Last night, Lil Wayne released "D'usse," the latest in his string of pretty good pre-Carter IV material, meant to remind humanity that Lil Wayne was once a truly great rapper. "D'usse" follows in the tradition of "A Milli" and "Six Foot Seven Foot," tracks that feel like dips into the neverending river Styx of rhymes that is, or once was, Wayne's brain. He calls himself "Tina Turnup," which is definitely the funniest name you can give yourself, and uses Hootie and the Blowfish as a metaphor for doing cocaine, which is obviously great.
I'm kind of reticent about declaring Wayne as being fully "back," because for a time during the middle period of this decade leading up to Tha Carter III, Lil Wayne was legitimately the absolute best rapper alive, displaying a creativity with words and a will to experiment in ways no other rapper was dreaming of. Though recent highlights such as "D'usse," "Believe Me," "Loyal," "Senile," and his verse on the remix of "My N—ga" are undeniably fun, they're just displays of good rapping, they're not making you go "HOLY SHIT I JUST SHITTED OUT MY BUTT AND INTO MY PANTS." Wayne these days is an influence, a cosign, not an innovator himself. Case in point: The hook of "My N—ga" is from Wayne's "Sky Is the Limit," from Da Drought 3. Wayne's appearance on the remix is an homage more than anything else. On the other hand, rap doesn't really have to be anything other than itself, so people who are worried about whether or not Wayne is rapping as well as he did in his prime need to remember that we will all get old and die, regardless of whether or not Lil Wayne saw a return to form in 2014.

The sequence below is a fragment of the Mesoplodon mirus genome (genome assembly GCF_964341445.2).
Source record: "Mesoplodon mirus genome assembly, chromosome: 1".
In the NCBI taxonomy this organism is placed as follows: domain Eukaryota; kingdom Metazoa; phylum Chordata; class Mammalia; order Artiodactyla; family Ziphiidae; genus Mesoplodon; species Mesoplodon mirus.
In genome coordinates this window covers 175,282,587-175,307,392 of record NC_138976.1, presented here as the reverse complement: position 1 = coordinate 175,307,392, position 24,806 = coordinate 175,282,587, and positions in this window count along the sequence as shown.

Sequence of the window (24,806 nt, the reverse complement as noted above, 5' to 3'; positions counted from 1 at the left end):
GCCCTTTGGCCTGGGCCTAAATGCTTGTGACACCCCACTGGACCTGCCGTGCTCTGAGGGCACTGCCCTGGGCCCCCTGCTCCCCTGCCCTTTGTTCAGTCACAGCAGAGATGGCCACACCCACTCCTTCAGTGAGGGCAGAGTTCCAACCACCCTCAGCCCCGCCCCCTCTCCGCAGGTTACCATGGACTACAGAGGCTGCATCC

Anyways, enough of that boring pundit horseshit. "D'usse" is produced by a dude named Lee Majors, who shares a name with the guy who played Steve Austin in The Six Million Dollar Man, so here are some videos of Stone Cold Steve Austin that I enjoy.